De Vries’ work is influenced by traditions of both process painting and conceptual art, from which systematic logics arise that conform to the working conditions at hand. The outsourcing of artistic gestures to formula-like methods evokes associations with artists such as Sol LeWitt, although his canonical statement ‘the idea becomes a machine that makes the art is reinterpreted by De Vries and extended into self-developed tools and computer-controlled machines. By having this equipment determine the composition, form, and intensity of his automated paintings and drawings, De Vries investigates the scope of his own authorship.
Although De Vries’ practice stems from painting, it is at odds with the radical and visual tradition of the graffiti subculture. In graffiti terms, the act of writing a (preferably very visible) tag in public space is called bombing. Such markings are simultaneously a gesture of strong authorship and anonymity, navigating between decoration and destruction. To avoid the risks of prosecution, graffiti practitioners initially chose to protect their identities and remain obscure. Today, anonymity and the use of pseudonyms have turned out to be a farce: the grown popularity of ‘street art’ and the legitimization of rebellious attitudes in mainstream culture have turned them into a mere commercial strategy.
In reclaiming autonomy, De Vries acknowledges the impossibility of circumventing the artist persona: the art world is highly dependent on upholding the notion of authorship. By appropriating techniques such as aerosol spray paint, paint bombs, corrosive etching chemicals, and typography, De Vries blurs the value of his identity while reflecting the visual means of anti-establishment movements. Consequently, operating in the context of the visual arts, a new antagonist appears: while art spaces present themselves as public spaces, today many institutions are primarily occupied by privileged audiences. De Vries, originally working in the graffiti scene, bombs these traditional places for art reception with explosions of paint, in search of a new platform for painting and alternative exhibition formats.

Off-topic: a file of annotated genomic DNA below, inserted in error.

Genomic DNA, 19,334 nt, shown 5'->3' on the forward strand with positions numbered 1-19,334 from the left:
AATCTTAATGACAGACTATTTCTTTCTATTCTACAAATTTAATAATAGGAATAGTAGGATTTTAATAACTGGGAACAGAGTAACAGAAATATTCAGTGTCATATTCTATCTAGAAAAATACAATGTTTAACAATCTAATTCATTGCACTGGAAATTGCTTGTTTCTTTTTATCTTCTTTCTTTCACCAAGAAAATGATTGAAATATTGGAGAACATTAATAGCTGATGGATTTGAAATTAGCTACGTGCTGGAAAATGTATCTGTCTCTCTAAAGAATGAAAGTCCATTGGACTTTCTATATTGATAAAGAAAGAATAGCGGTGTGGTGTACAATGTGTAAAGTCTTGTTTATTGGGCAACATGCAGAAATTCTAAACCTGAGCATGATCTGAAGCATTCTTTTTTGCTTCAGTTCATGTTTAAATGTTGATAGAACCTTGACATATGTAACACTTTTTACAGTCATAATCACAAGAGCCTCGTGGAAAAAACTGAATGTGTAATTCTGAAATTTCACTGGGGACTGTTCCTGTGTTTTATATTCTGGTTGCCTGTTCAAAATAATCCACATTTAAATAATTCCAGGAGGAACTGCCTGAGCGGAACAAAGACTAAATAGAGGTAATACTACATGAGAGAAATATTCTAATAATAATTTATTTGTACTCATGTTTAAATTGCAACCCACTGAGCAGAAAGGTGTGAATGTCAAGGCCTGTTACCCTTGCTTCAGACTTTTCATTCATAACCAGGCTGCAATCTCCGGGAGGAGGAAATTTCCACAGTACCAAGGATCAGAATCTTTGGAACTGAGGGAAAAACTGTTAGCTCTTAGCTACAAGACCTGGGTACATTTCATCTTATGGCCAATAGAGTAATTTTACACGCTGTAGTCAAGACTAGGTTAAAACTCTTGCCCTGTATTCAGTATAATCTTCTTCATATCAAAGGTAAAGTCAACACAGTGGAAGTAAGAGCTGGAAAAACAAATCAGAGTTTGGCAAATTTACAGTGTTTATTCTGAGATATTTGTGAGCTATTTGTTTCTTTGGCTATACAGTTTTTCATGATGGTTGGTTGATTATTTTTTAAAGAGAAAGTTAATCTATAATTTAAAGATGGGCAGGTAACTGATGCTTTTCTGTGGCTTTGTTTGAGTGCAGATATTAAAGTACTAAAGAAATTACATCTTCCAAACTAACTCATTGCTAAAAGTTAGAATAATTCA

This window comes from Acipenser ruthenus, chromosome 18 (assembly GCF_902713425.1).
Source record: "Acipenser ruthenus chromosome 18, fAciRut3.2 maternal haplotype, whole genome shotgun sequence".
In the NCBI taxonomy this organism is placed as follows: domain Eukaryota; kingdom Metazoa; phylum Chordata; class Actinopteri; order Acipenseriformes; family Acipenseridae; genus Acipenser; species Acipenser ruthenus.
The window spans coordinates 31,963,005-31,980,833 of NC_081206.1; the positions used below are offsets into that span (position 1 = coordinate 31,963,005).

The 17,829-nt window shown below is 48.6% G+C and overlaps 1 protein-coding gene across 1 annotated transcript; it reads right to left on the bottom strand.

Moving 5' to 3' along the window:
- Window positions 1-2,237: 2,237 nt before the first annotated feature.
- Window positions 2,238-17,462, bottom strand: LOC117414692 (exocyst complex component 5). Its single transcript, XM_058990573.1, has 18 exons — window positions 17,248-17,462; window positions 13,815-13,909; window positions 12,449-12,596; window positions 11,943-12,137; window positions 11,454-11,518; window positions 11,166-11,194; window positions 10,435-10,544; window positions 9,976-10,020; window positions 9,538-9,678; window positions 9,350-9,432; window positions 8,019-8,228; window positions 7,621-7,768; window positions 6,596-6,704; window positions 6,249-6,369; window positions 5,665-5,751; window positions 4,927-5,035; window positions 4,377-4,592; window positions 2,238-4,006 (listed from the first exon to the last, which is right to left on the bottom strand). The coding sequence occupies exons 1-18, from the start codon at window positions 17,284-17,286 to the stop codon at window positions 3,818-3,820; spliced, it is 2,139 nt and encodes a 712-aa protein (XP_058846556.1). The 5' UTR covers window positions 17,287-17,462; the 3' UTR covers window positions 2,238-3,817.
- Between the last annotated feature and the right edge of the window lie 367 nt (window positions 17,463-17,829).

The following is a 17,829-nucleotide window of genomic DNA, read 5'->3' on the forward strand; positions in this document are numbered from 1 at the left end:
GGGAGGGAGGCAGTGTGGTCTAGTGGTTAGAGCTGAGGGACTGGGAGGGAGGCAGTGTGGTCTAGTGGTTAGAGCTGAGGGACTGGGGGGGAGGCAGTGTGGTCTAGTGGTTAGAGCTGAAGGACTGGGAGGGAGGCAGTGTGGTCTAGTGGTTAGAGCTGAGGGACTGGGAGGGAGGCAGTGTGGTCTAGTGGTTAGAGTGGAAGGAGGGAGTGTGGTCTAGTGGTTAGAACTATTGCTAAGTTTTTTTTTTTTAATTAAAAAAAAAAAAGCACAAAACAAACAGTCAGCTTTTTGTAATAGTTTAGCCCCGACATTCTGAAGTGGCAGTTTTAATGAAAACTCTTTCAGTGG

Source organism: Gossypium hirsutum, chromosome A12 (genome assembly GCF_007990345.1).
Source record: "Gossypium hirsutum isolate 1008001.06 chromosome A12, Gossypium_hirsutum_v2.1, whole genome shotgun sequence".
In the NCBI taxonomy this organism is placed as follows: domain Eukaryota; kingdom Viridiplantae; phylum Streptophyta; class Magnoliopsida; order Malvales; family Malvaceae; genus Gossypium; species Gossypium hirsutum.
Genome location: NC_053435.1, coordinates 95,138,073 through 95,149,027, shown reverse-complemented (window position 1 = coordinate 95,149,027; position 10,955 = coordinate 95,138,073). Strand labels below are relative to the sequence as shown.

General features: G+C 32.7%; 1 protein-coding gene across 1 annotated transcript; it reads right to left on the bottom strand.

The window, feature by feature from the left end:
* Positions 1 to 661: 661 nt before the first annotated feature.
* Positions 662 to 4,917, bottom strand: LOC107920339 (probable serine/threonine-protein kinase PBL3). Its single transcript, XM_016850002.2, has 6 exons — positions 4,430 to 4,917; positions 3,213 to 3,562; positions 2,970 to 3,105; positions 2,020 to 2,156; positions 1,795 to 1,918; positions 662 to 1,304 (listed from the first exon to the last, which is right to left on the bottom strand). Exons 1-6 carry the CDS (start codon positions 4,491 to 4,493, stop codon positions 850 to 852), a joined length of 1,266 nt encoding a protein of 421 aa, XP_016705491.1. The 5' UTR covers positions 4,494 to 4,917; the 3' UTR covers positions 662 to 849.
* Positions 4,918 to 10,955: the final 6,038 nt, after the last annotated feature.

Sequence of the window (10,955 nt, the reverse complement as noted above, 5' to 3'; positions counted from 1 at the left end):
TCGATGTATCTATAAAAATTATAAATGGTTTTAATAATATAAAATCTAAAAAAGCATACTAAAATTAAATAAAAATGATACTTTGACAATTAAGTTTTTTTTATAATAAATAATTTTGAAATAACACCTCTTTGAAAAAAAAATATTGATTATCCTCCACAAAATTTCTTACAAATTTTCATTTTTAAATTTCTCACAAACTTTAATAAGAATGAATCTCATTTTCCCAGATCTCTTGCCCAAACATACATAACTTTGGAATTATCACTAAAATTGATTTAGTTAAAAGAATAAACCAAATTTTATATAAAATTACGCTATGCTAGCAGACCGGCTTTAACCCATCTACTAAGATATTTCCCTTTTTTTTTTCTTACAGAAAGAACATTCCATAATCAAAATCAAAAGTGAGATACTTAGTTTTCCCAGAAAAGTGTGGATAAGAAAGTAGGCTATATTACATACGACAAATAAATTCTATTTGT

Ash Keating (AU)
Keating’s painting process involves applying paint and water from both pressurised fire extinguishers and an airless sprayer to create dynamic, layered works of scale that harness the gravitational pull of paint down the surface of the structure.
Ash Keating has exhibited extensively in galleries and created numerous large-scale, site-responsive art projects in Australia and internationally since 2004.He has undertaken numerous large-scale painting commissions in public spaces, including the National Gallery of Victoria, Melbourne (2013), the Adelaide Festival Centre (2015), Sydney’s Domain (2018), as well as self initiated projects across Melbourne. Keating’s art practice has attracted significant attention in Australia and his works are held in many public and private collections including the NGV, NGA, MCA, AGNSW, MUMA and Artbank.